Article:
In a rather uncharacteristic twist, I recently decided to spend about $4,000 on a custom engagement ring. How does someone who is obsessed with saving money end up spending almost two months of my living expenses on a shiny rock? Was this my least frugal purchase ever, or an acceptable indulgence?
I thought it could be valuable to write an article to justify my rationale, and maybe provide a helpful framework for other people who are approaching this milestone. I’ll try to rank these reasons in order of importance, starting with…
#1: We can easily afford it.
The most important factor of all, as you should never buy something you can’t afford. I am earning just under $100k from my job. But the bigger financial factor weighing in here for me is my net worth was nearing $250k at the time I made the decision. A $4k ring then, represented 1.6% of my assets. In terms of how quickly I am saving money, it would set me back about 5 weeks to replace that amount of my net worth.
The wedding industry would have you think in terms of X months of gross salary. I prefer to look at large, discretionary expenses in terms of cash flow. For example if you make $5k in gross income per month but only save $500 per month, claiming to spend 1 month’s salary on a ring isn’t setting you back one month financially — it’s setting you back 10 months. All of your gross income is never available to spend. It’s only what’s left over after keeping yourself housed and fed that was ever available to save or to spend on discretionary items.
Another angle I was looking at it from was that if we’re committing to getting married and combining finances, at this point it’s not just spending my money, but what will very shortly be our money. Having listened to years and years of blather from me about personal finance and investing, my girlfriend has a net worth which is rapidly approaching my own. From the perspective of our collective assets, the $4k ring represents less than 1% of our combined net worth.
So here’s the Frugal Flannel rule of engagement ring shopping, if she really wants a fancy ring. No more than 1–2% of your combined assets as a couple, or no more than one month of total savings between the two of you. I added the latter one in for younger couples who may have high incomes, but haven’t had time to build assets yet. You won’t be hearing these rules from the ring salesperson. If you’re both on board with spending less, more power to you. It’s a depreciating asset that will lose 50% or more of its value instantly.
#2: We wanted to be 100% sure it was ethically sourced.
After doing some research about conflict-free and ethically sourced gemstones, numerous pieces of evidence indicated that these terms may just be a form of marketing and little more than a lie. I saw sellers using terms such as “from a family-owned mine” to justify why their sapphires from some Tanzanian mine were ethical. Words like that may sound appealing at first glance but truly mean nothing. How do we know the working conditions in the mine? How do we know if they are employing child labor? How can we trust anything that we are told from salespeople in an industry historically rife with corruption, monopolies, and conflicts of interest, when none of the information seems personally verifiable?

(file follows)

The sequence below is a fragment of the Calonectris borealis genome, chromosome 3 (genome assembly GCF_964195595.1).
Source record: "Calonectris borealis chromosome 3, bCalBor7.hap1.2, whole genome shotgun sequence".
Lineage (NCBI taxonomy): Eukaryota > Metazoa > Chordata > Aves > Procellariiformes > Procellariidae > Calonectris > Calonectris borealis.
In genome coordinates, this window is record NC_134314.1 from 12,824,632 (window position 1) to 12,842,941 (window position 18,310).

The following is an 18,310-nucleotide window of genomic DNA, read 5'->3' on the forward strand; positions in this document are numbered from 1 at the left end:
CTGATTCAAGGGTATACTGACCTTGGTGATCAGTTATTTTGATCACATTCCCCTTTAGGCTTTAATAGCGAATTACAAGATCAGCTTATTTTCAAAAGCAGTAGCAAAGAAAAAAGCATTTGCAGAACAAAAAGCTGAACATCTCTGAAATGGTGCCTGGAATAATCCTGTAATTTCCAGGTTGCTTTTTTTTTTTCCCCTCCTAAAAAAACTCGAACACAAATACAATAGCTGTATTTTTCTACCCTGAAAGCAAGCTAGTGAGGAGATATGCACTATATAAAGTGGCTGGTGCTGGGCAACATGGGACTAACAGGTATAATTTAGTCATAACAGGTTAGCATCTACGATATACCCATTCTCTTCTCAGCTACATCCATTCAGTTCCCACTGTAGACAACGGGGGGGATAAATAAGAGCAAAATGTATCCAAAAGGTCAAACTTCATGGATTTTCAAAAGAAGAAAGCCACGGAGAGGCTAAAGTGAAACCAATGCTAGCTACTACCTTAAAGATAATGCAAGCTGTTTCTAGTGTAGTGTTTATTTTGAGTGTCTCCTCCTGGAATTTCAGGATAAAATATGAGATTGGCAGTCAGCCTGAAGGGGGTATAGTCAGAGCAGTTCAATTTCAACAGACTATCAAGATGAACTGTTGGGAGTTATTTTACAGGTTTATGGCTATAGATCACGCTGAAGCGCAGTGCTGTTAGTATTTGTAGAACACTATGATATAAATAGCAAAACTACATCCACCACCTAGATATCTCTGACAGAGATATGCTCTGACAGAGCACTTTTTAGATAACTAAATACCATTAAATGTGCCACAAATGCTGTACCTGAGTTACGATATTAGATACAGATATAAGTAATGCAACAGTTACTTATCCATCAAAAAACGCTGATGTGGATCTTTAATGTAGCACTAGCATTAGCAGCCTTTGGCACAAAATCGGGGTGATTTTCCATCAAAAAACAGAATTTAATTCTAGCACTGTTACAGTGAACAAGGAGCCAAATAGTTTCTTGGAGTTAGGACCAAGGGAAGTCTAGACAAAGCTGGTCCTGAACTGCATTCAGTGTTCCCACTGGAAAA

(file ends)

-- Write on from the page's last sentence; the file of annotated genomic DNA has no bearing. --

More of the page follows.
At the end of the day, I concluded that there were only two ways to guarantee a gemstone was ethically sourced:
- It was made in a lab.
- It was mined in a developed country, with a history of acceptably strong labor and safety laws being enforced on the local mining industry.
My girlfriend ended up wanting a sapphire, and the lab sapphires just weren’t as impressive when it came to matching the shade that she wanted. We settled on a natural Montana sapphire to ensure that she got what she wanted and that it was from a region with strong regulations and a traceable supply chain.
#3: After putting up with several years of scrimping early on, she deserves something a bit nicer.
For several years after college we lived a pretty bare bones lifestyle in order to pay down debt and start building up a base of investments. Six years out from college, we’re at the point where we’re nearly debt-free, our salaries have doubled, and we both have a healthy amount of assets that are starting to show early evidence of compound growth. Our financial situation right now is mostly due to that early work and sacrificing to live below our means. Cashing in some of that delayed gratification for something that she really wants and will wear every day, I think is reasonable and a well-deserved thanks for the early financial sacrifices.
#4: We’re not going to do a big wedding.
We are both on the same page that we’re not interested in the massive cost or fanfare of a traditional wedding. Because we’ve agreed that we won’t have some crazy cost for a wedding ceremony shortly down the road, I’m happy to spend a bit more on the ring.
The final verdict
So, my least frugal purchase ever, or an acceptable indulgence? Both, I think. I could have spent a fraction of what I did, and the ring would have served the same purpose. It seems like with jewelry, there’s huge diminishing returns for every extra bit you spend.
On the other hand, purchases like these have intangible emotional components, and part of committing to a relationship is recognizing that your partner likely has different areas that they value spending in, and you need to come to an agreement in these areas where you differ, but in a manner which still helps to meet your collective financial goals.